There's no place else in the world quite like LA. It has its own charm, its own style. But most of all, it's a monster: a concrete behemoth that's long ago swallowed up the entire Southern California coast. You may think the first thing this creature devoured was nature, replacing the color green with a gray smoggy haze. You're only partly right.
There's a beautiful green reprieve in the middle of all that cement and silicone, and perhaps most remarkably, it's the centerpiece of Hollywood itself: Griffith Park.
Griffith Park is home to the Hollywood Hills and the unmistakable Hollywood Sign, which gave tinsel town its name. Being one to escape urban sprawl whenever possible, I made the park my first stop.
There are several roads that wind around the Hollywood Hills. I found several scenic overlooks on Mt. Hollywood Drive, a road which may or may not have been open to traffic (the signs were a bit vague, but I didn't let that stop me!).
The weather made the views less than spectacular. But on a clear night, you'd probably see streetlights stretching out for miles.
While my trip brought me to LA in late May, the weather pattern known by locals as the "June Gloom" had already set in... and as you can see, my pictures paid the price.
You'll find a good view of the Hollywood sign by driving up to the Griffith Observatory, which as of May, 2004, is closed for renovation. You can still park there, though, and set out on the Mt. Hollywood Trail.
The trail switches back as it climbs. Although you climb higher,
you never get much closer to the sign. This side-view is about as
good as it gets.
Keep climbing the Mt. Hollywood Trail and you'll reach Dante's View, an excellent point for picture taking, when the weather is clear. You can download a detailed map of Griffith Park's trails and roads here.
As you climb the Mt. Hollywood Trail, turn around and check out the view of the Griffith Observatory, with downtown Los Angeles in the background. It was so dreary during my visit, you can just barely make out the city skyline in the background.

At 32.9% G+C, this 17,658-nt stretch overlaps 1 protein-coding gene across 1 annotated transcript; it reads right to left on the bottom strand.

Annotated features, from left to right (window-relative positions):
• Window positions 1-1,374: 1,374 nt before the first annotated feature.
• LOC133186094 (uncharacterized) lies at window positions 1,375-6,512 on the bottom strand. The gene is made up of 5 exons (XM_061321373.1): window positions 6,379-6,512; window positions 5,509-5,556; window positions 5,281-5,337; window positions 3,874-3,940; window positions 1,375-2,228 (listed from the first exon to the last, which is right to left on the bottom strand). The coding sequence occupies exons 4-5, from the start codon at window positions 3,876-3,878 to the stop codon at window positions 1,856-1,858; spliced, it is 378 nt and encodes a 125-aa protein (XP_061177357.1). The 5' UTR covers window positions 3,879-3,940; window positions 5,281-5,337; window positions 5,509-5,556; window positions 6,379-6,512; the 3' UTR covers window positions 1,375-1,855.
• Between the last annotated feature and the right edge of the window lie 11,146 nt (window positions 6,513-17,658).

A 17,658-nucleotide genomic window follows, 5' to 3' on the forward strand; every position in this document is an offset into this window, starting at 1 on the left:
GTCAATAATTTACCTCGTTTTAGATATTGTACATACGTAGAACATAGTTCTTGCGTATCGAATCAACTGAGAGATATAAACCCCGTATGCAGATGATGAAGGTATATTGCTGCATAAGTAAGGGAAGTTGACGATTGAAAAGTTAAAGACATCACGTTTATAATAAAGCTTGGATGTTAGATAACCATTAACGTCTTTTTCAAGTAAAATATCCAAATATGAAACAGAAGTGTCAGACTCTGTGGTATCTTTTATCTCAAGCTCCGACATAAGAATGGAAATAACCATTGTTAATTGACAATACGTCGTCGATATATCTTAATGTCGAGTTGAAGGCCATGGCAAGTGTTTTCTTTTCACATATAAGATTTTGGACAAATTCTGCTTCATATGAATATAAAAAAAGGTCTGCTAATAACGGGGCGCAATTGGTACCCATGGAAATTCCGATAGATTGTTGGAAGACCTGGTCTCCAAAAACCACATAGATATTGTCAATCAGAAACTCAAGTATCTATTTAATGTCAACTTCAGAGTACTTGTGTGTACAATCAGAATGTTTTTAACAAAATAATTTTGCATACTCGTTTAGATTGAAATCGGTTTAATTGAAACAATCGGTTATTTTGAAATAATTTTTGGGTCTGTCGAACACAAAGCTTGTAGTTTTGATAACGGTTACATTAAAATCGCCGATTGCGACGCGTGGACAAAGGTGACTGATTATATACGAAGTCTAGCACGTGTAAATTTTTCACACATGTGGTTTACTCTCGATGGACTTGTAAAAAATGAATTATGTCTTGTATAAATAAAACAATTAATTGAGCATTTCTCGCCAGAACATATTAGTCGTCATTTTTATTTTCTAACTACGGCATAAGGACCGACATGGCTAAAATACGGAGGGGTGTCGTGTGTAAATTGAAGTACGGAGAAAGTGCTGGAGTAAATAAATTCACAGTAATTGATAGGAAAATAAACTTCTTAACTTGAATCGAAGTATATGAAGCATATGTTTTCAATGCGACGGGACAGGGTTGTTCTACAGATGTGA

I wasn't content with the view from the Mt. Hollywood Trail, so I drove out of Griffith Park. Although almost every road in this area has signs posted that say "No Access to Hollywood Sign", there are plenty of streets that provide a good view.
I took Beachwood Drive up into the hills. At the end of the road there's a trail, and just a few parking spots. If you climb the trail, you'll find another view of the Hollywood sign, but it's not spectacular.
Heading back down Beachwood Drive, I made a right, and continued to wind around the hillside. From time to time, I'd find a road that looks promising, and drive up it to the end. On one of those roads is where I snapped this picture.
This really is the best way to explore. Just take random roads, and take your time winding your way around the hills. After turning on one road after another, you'll probably end up with several close encounters with the sign.
While tracking down the best view of the sign, you'll also drive by some incredibly expensive houses, which are precariously perched on the steep mountainside. Be careful not to violate any "No Trespassing" signs, since I imagine these folks take their privacy rather seriously.
In order to better manage your comments, TakeMyTrip now uses Facebook to allow you to leave comments for other visitors to this page, and your friends. Please use the form above (you might need to log into your Facebook account first). If you have a message specifically meant for the website creator, send an email to feedback takemytrip.com. And don't forget to LIKE TakeMyTrip.com's Facebook page!
Road Trip Index |
Attractions By State:
AZ - CA -
CO - FL -
GA - ID -
NC - NM
NV - OH - OR - PA - SC - SD - TN - TX - UT - VA - WA - WV - WY
Recommended Reading - Bookstore | Search This Site | Support This Site
How to Use This Site | About Me | Links | Legal Stuff | Sitemap
All content and photographs © 2008 TakeMyTrip.com / Daniel Woodrum
If you wish to use images from this page, please follow the rules listed here.